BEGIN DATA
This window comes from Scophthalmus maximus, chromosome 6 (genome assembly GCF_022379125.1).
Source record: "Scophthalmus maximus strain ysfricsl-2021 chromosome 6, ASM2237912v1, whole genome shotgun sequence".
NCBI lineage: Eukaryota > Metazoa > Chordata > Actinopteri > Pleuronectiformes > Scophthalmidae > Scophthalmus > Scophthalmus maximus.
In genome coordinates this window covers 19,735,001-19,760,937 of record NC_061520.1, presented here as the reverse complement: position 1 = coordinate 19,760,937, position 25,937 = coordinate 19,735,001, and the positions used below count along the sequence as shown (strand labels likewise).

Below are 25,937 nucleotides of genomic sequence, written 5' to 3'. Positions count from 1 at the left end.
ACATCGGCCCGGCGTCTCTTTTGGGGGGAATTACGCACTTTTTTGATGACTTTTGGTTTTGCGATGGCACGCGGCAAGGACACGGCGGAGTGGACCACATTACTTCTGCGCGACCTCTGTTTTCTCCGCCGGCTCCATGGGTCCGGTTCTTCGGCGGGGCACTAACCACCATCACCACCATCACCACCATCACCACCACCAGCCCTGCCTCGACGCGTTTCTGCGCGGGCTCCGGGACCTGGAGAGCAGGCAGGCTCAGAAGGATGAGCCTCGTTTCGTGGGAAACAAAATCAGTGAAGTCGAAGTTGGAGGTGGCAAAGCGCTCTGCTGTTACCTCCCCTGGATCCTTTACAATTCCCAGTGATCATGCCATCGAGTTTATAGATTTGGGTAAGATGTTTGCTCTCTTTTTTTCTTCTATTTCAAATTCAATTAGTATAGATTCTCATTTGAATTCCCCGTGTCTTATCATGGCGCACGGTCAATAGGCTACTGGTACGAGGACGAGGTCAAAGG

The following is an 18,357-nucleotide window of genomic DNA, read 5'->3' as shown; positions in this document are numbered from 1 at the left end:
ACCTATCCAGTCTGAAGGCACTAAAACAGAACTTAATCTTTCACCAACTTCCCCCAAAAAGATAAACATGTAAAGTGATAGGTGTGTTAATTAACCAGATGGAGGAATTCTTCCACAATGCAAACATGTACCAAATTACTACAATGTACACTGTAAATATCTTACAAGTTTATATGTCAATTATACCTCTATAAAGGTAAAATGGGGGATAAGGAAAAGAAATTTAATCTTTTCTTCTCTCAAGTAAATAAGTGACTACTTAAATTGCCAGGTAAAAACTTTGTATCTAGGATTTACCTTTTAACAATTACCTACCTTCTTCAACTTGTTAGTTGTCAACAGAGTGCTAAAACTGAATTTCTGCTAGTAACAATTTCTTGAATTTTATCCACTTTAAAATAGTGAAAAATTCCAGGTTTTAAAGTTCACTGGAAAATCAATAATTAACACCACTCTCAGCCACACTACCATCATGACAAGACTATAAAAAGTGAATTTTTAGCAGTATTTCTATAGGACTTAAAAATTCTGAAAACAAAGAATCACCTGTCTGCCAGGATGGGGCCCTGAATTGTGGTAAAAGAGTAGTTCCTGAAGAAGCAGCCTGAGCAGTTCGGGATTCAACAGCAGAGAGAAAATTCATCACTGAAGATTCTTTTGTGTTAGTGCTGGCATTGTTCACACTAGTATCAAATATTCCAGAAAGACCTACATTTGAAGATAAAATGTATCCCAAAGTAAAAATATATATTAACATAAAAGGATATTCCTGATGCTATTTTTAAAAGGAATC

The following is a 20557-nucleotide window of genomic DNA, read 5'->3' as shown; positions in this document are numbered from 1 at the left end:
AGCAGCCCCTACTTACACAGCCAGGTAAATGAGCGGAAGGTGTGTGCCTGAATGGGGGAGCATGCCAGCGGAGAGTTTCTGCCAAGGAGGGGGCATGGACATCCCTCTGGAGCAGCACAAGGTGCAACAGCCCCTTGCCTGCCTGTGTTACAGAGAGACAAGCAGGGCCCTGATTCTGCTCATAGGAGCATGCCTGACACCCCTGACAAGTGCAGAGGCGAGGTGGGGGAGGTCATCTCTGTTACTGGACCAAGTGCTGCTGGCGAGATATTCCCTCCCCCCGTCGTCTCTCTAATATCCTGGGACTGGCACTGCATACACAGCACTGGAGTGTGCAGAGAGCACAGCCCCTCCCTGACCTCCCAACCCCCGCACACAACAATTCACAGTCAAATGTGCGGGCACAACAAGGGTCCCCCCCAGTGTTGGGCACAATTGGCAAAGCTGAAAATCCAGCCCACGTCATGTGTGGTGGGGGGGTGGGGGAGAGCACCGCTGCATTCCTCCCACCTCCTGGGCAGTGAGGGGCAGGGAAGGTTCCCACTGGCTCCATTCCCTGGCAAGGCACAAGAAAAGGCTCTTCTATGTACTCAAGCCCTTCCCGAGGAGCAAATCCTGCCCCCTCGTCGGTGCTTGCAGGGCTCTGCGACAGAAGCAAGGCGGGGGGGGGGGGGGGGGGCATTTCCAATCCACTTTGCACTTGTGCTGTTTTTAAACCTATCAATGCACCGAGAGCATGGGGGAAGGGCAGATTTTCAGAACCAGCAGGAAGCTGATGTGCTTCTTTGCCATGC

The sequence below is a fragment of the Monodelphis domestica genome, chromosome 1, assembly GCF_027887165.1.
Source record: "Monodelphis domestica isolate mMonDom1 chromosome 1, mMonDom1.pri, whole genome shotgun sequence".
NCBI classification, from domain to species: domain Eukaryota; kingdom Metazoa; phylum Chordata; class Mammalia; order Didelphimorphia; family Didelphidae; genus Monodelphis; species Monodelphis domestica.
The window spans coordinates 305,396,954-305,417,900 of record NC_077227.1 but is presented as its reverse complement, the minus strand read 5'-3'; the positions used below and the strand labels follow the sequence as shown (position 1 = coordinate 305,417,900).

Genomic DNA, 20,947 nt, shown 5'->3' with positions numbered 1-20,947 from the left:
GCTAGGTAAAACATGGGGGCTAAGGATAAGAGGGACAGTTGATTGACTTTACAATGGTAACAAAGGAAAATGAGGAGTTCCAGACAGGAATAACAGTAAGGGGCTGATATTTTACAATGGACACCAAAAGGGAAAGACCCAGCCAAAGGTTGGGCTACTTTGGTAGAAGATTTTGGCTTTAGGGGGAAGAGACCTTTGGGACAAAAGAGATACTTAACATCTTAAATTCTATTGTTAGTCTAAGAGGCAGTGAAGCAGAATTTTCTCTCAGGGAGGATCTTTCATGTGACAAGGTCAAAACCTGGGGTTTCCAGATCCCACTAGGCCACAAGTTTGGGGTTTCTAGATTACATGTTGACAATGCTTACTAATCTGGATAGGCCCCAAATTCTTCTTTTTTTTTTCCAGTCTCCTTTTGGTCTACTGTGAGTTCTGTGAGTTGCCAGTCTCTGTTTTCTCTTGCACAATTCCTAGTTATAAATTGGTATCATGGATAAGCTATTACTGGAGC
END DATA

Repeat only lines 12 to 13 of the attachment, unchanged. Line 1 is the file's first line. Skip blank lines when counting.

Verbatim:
Source record: "Monodelphis domestica isolate mMonDom1 chromosome 1, mMonDom1.pri, whole genome shotgun sequence".
NCBI classification, from domain to species: domain Eukaryota; kingdom Metazoa; phylum Chordata; class Mammalia; order Didelphimorphia; family Didelphidae; genus Monodelphis; species Monodelphis domestica.